Zach: But who gets to be the tortured, misunderstood artist, is a big part of what this play is trying to interrogate. The idea of this, this beautiful, sad, weeping, isolated, usually white, usually man. And kind of playing with interrogating that. And what does it mean to take up the space in that?
Katy: Part of HPFS year one, last year.
Tenara: She was talking about Sad Boys in Harpy Land. And she said the following statement, which I think is really great, which is when she was watching it, she was like, “whoa, whoa, where are the walls? Where are the walls of this piece? Shut up. I’m enjoying it. Don’t look for the walls. Hold on a second, though. But where’s the fence? Be quiet – it’s so funny! I’m not looking for the fence.” So I think there is that level of clowning absurdity in this case where it’s just like –
Zach: Oh yes.
Tenara: You’re on, you’re in a little bit of Alice’s Wonderland.
Zach: Yes. We’ve described it as equal parts sad clown, demented cabaret, and extended crisis of meaning.
Zach: Yeah, that is so richly kind of who Alex is. Eva Steinmetz will direct this piece. Eva Steinmetz directed The Appointment last year. When you’re thinking about, kind of, the clown elements that emerged in bits of The Appointment, specifically that Turkey scene, this show may have some echoes of those themes there as well.
Tenara: We’re also going to have a post-show discussion. I shouldn’t say discussions – we’ll have a post-show panel the Friday night performances of [SIGN FELT]. It will be a panel on nothingness, populated by academic researchers and makers that intersect with the themes of the show. So everybody should look forward to that.
Katy: So I’m going to bring us to our next presentation. We are heading four – what we’re calling -mainstage shows, and our next is April 16th through 18th by Antigravity Performance Project and Kyle Dacuyan, and they are presenting a new work called Legal Tender. So this is an incredible piece that is a duet of both movement and poetry, notably Andalyn Young is performing this work with Kyle onstage. We have described it as something that takes audiences on a trance induced travelogue to contemplate the relationships between information, consumer culture, labor, and borders.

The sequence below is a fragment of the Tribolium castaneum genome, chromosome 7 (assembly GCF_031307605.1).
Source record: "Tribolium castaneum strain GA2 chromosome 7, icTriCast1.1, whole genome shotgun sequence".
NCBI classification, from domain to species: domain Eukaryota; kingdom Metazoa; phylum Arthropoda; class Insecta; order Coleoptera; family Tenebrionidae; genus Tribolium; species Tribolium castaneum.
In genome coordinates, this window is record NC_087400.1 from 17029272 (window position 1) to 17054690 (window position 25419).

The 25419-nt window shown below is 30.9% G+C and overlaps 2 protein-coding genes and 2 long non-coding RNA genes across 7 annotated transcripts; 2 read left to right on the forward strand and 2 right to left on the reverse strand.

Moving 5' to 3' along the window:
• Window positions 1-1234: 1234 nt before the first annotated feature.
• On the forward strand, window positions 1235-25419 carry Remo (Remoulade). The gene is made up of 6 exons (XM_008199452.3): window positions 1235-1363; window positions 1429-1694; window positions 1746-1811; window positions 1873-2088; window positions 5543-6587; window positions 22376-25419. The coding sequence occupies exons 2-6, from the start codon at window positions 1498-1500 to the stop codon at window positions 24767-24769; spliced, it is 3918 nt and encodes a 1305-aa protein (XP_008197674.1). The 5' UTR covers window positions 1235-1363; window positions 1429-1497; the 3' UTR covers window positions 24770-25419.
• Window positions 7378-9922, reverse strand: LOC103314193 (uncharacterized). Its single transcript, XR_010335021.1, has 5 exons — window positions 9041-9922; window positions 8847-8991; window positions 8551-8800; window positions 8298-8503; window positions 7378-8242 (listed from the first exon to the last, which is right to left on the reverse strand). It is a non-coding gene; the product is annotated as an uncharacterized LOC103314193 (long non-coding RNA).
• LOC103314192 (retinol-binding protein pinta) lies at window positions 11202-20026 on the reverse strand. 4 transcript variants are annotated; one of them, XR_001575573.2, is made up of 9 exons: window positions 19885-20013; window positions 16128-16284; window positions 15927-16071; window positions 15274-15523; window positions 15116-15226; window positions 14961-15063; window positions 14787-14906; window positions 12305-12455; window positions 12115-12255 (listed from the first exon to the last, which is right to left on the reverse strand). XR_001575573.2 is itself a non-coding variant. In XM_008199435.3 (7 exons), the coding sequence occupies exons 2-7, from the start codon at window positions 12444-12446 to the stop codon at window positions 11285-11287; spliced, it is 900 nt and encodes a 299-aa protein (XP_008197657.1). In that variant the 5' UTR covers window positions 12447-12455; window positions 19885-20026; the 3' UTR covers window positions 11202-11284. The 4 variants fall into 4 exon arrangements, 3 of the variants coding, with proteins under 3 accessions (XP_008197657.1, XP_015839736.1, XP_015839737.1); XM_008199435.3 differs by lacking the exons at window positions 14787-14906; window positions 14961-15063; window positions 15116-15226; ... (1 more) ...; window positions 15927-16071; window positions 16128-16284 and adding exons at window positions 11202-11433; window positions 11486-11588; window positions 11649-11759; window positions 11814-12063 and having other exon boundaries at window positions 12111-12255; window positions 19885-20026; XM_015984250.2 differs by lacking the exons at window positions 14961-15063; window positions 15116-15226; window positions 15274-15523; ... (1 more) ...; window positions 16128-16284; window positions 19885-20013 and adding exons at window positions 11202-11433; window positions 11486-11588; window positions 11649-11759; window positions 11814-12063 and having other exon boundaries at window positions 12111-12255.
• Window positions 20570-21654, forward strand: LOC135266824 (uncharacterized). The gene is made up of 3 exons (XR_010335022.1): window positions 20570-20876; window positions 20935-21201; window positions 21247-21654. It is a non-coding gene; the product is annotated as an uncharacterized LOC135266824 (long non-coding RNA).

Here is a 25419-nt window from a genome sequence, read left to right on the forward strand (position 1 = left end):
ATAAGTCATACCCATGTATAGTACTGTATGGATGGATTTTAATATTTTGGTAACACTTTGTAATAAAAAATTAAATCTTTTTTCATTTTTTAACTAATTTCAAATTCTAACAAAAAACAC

Zach: It’s really, really fantastic to be working with Kyle Dacuyan and like, I’m really, really excited. Kyle is a fabulous poet who I first saw at Zinc Bar in Manhattan and I was like, “whoa, what’s going on? This person is so stellar.” And that work that I saw that evening actually made it into the piece. It feels a little bit like you’re being hypnotized when you watch it?
Raina: Very much so.
Zach: And Kyle got very, very into hypnosis as kind of praxis while developing the poems that eventually made it into this script. It also has a very hot, gay, disco feel, which is exciting as well. So imagine like getting hypnotized at the hot gay disco —
Tenara: While thinking about borders.
Zach: Yes. While thinking about borders, then you’ve got something that might resemble Legal Tender. Kyle really navigates like the psychic terrain of nightlife, as well as family history and local communities in the piece, as he looks into the places where facts, opinion and falsehood settle in us subconsciously. Kyle, before taking on his position at the Poetry Project, he’s Executive Director, he traveled across the United States talking to people about media literacy. What did they believe that they’re seeing on TV, and why? And some amount of that has definitely made its way in here. There’s a lot of play with the volume of headlines we absorb at any given time, the way that news slaps us across the face and we feel the sting of it and then don’t really know what we were supposed to get from it until later, or something, just because there’s so, so much.
Tenara: Yeah, and how that news deluge and also the way the news stories are often constructed to play on people’s media illiteracy, how that furthers the divide between people who share a space within these artificially constructed borders.
Tenara: So that’s all. I mean it’s really deeply informing the piece.
Zach: Oh, yeah. It’s also funny. I think that’s worth noting.
Tenara: Oh yeah.
Zach: It is deeply, deeply funny. The way that Kyle strings together language is really, really beautiful. And I think he’s really good at putting a horrific statement next to something that makes you laugh. Not necessarily to give you relief, but to identify kind of how far apart those things are. And I think that can be really, really, really effective. So, I hope you all come to Legal Tender. This piece will be directed by Francesca Montanile with Michael T. Williams. So it’s co-directed. So I’m really, really excited to see how that duality of perspectives leans into this hypno-states, this like liminal space.
Tenara: Yeah. And we’re going to have a post-show media literacy event following the Friday night performance of Legal Tender where we’re inviting audiences to come along on a sort of journey to figure out how media literate they are and where they could expand that literacy.
Zach: Kyle got into hypnosis on YouTube. There’s a super hot Australian YouTube hypnotherapist, and I always thought that there was going to be a really, really high threshold, or that you had to be genetically predisposed to hypnosis. And then we were actually in Katy’s parents backyard —
Katy: I can attest that I fully witnessed this experience. I’m in my backyard reading old magazines. My dad is grilling, my mom is preparing the plates for dinner, and Zach is listening to what I thought was a podcast.
Zach: It was a podcast, it was a hypnosis podcast.
Katy: A hypnosis podcast. Which, important to note, was not clear to myself or anyone in my family.
Zach: I did not know what I was doing.
Tenara: What did Zach do?
Zach: I was — full trance just —
Tenara: I want to hear Katy describe it.